s of distinguished men added fame to their country and drew to its schools students from far and wide. Through their work the spirit of the Irish found national expression in a code of law which showed not only extraordinarily acute and trained intelligence but a true sense of equity, in a literary language of great richness and of the utmost musical beauty, and in a system of metrical rules for poets shaped with infinite skill. The Irish nation had a pride in its language beyond any people in Europe outside of the Greeks and Romans.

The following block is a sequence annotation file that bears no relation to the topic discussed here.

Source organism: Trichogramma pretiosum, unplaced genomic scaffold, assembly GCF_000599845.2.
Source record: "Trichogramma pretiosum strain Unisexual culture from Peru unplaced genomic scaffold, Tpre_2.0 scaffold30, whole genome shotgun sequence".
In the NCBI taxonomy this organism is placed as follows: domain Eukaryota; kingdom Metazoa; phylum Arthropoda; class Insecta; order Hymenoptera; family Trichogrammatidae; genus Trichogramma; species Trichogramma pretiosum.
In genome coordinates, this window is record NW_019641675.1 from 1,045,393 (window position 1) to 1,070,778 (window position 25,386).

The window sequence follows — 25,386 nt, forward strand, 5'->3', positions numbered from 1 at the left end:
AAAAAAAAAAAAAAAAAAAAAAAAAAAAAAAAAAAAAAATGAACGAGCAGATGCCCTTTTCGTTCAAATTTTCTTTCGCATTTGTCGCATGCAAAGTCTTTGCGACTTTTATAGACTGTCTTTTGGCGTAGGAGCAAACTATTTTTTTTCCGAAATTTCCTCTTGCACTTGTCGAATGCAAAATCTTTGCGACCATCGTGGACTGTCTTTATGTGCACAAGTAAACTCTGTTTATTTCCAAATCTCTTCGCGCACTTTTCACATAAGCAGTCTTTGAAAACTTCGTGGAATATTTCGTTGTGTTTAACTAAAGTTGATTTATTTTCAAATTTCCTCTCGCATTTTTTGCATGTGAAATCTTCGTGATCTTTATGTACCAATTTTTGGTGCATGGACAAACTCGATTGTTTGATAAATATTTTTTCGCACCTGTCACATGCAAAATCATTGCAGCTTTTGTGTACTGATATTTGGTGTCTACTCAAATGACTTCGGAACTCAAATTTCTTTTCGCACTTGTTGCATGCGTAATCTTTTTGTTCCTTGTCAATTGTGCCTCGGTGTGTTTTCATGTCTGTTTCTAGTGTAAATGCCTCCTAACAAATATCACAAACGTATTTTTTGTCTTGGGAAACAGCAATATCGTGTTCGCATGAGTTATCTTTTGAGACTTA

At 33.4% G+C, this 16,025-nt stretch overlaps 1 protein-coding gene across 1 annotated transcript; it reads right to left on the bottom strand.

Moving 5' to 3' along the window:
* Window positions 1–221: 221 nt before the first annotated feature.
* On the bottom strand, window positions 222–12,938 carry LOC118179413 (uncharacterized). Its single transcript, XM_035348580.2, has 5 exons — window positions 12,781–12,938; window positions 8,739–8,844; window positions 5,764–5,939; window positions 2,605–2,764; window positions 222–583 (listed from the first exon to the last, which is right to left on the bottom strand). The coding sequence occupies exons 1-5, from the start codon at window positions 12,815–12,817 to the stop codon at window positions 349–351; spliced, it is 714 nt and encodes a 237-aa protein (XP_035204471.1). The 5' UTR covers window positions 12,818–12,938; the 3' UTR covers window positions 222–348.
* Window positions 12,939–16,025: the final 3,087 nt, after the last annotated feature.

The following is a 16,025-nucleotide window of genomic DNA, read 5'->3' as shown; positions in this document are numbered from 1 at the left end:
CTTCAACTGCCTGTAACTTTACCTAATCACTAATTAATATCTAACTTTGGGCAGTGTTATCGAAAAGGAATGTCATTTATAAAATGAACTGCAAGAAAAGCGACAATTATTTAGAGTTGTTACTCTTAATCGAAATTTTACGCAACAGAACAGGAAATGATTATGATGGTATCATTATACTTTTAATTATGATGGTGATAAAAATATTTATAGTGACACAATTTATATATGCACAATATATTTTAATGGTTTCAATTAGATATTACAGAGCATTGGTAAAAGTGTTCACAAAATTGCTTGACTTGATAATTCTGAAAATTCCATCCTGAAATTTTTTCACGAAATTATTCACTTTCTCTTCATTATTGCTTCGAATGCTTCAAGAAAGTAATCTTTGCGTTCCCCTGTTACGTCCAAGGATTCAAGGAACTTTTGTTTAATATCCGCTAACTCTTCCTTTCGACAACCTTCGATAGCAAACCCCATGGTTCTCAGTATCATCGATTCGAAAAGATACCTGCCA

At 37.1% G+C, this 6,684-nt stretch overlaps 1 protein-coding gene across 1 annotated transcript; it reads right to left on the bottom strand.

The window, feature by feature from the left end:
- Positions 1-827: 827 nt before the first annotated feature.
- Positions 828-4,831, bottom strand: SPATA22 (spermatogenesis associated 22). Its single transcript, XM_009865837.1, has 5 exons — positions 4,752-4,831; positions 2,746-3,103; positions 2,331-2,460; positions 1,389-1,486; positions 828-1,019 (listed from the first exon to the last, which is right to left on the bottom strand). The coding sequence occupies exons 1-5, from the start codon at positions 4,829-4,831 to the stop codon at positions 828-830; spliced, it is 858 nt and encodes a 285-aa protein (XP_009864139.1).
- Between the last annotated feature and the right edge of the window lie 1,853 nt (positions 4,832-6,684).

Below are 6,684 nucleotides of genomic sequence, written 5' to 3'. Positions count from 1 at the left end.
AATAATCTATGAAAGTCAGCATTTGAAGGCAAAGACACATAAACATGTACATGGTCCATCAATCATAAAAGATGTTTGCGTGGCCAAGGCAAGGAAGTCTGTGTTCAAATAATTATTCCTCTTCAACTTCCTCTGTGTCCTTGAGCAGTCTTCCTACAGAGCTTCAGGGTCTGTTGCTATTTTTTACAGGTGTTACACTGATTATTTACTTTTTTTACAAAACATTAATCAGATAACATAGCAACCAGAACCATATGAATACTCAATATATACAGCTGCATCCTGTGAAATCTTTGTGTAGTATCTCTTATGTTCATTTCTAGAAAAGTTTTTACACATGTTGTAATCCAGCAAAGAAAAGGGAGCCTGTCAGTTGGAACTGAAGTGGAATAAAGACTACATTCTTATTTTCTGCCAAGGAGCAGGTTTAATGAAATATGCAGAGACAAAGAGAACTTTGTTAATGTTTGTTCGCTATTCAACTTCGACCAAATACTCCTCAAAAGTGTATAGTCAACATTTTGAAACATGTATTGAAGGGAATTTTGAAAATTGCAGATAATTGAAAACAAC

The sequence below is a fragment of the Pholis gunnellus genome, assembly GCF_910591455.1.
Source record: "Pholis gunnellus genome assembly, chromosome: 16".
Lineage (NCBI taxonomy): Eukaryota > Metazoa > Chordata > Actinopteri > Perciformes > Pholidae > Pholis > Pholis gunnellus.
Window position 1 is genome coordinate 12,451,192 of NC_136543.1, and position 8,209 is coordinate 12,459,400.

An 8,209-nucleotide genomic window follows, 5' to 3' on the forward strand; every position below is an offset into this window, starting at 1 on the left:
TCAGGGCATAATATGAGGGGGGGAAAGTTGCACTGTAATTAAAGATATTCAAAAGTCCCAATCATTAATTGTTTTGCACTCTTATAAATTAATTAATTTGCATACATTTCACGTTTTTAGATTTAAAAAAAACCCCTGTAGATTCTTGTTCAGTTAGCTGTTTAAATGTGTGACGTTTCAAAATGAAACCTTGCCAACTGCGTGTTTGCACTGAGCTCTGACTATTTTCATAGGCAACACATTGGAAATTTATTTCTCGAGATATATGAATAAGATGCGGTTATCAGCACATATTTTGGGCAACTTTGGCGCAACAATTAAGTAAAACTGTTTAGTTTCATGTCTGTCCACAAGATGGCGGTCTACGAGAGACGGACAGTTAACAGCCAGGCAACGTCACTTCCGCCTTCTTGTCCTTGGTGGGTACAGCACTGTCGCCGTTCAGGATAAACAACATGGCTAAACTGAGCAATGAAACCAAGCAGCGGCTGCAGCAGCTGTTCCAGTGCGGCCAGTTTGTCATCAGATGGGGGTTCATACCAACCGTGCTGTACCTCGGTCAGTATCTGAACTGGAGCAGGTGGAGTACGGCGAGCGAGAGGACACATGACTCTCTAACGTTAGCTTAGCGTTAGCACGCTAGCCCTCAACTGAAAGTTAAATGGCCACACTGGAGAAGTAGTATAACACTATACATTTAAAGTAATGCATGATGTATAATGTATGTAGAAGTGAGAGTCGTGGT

While each tribe had its schools, these were linked together in a national system. Professors of every school were free of the island; it was the warrior's duty to protect them as they moved from court to court. An ancient tale tells how the chiefs of Emain near Armagh placed sentinels along the Gap of the North to turn back every poet who sought to leave the country and to bring on their way with honour every one who sought to enter in. There was no stagnation where compe